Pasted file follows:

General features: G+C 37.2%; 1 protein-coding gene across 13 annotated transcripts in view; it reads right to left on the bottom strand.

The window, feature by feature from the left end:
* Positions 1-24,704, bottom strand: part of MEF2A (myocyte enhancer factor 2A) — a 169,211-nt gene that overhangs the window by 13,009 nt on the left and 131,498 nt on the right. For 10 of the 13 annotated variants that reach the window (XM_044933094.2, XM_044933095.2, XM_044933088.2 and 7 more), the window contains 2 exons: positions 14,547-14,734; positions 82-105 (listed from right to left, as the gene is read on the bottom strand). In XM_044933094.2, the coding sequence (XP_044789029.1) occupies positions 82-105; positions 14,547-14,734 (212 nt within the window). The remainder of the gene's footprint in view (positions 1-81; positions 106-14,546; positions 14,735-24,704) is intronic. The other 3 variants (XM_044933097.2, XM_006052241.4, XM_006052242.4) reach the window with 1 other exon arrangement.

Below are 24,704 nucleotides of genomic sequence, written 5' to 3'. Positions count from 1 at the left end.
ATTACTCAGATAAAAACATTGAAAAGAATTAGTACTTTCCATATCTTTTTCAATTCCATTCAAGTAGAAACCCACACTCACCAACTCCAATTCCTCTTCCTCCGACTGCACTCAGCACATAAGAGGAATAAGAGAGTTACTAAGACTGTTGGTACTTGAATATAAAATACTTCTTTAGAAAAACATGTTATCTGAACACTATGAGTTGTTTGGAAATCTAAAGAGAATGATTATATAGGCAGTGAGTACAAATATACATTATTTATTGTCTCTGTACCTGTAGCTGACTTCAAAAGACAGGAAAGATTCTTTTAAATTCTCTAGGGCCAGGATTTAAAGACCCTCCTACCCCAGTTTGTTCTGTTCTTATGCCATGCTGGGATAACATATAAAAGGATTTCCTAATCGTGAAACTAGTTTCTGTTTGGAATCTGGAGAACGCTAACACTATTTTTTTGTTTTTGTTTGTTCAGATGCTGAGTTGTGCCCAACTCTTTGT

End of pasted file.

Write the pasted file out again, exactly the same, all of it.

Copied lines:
General features: G+C 37.2%; 1 protein-coding gene across 13 annotated transcripts in view; it reads right to left on the bottom strand.

The window, feature by feature from the left end:
* Positions 1-24,704, bottom strand: part of MEF2A (myocyte enhancer factor 2A) — a 169,211-nt gene that overhangs the window by 13,009 nt on the left and 131,498 nt on the right. For 10 of the 13 annotated variants that reach the window (XM_044933094.2, XM_044933095.2, XM_044933088.2 and 7 more), the window contains 2 exons: positions 14,547-14,734; positions 82-105 (listed from right to left, as the gene is read on the bottom strand). In XM_044933094.2, the coding sequence (XP_044789029.1) occupies positions 82-105; positions 14,547-14,734 (212 nt within the window). The remainder of the gene's footprint in view (positions 1-81; positions 106-14,546; positions 14,735-24,704) is intronic. The other 3 variants (XM_044933097.2, XM_006052241.4, XM_006052242.4) reach the window with 1 other exon arrangement.

Below are 24,704 nucleotides of genomic sequence, written 5' to 3'. Positions count from 1 at the left end.
ATTACTCAGATAAAAACATTGAAAAGAATTAGTACTTTCCATATCTTTTTCAATTCCATTCAAGTAGAAACCCACACTCACCAACTCCAATTCCTCTTCCTCCGACTGCACTCAGCACATAAGAGGAATAAGAGAGTTACTAAGACTGTTGGTACTTGAATATAAAATACTTCTTTAGAAAAACATGTTATCTGAACACTATGAGTTGTTTGGAAATCTAAAGAGAATGATTATATAGGCAGTGAGTACAAATATACATTATTTATTGTCTCTGTACCTGTAGCTGACTTCAAAAGACAGGAAAGATTCTTTTAAATTCTCTAGGGCCAGGATTTAAAGACCCTCCTACCCCAGTTTGTTCTGTTCTTATGCCATGCTGGGATAACATATAAAAGGATTTCCTAATCGTGAAACTAGTTTCTGTTTGGAATCTGGAGAACGCTAACACTATTTTTTTGTTTTTGTTTGTTCAGATGCTGAGTTGTGCCCAACTCTTTGT